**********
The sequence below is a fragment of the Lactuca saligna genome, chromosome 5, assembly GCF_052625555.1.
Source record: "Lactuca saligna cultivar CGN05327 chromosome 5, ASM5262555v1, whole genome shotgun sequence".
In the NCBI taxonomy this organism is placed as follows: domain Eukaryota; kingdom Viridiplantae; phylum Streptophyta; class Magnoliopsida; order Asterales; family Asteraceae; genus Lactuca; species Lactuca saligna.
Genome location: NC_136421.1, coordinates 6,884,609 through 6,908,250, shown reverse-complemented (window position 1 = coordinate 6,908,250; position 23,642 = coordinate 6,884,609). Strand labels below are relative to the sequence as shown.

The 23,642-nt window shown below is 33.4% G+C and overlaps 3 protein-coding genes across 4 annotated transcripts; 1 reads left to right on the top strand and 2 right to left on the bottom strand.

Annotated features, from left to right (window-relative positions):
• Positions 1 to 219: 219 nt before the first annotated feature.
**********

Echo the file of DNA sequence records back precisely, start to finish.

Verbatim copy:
The sequence below is a fragment of the Lactuca saligna genome, chromosome 5, assembly GCF_052625555.1.
Source record: "Lactuca saligna cultivar CGN05327 chromosome 5, ASM5262555v1, whole genome shotgun sequence".
In the NCBI taxonomy this organism is placed as follows: domain Eukaryota; kingdom Viridiplantae; phylum Streptophyta; class Magnoliopsida; order Asterales; family Asteraceae; genus Lactuca; species Lactuca saligna.
Genome location: NC_136421.1, coordinates 6,884,609 through 6,908,250, shown reverse-complemented (window position 1 = coordinate 6,908,250; position 23,642 = coordinate 6,884,609). Strand labels below are relative to the sequence as shown.

The 23,642-nt window shown below is 33.4% G+C and overlaps 3 protein-coding genes across 4 annotated transcripts; 1 reads left to right on the top strand and 2 right to left on the bottom strand.

Annotated features, from left to right (window-relative positions):
• Positions 1 to 219: 219 nt before the first annotated feature.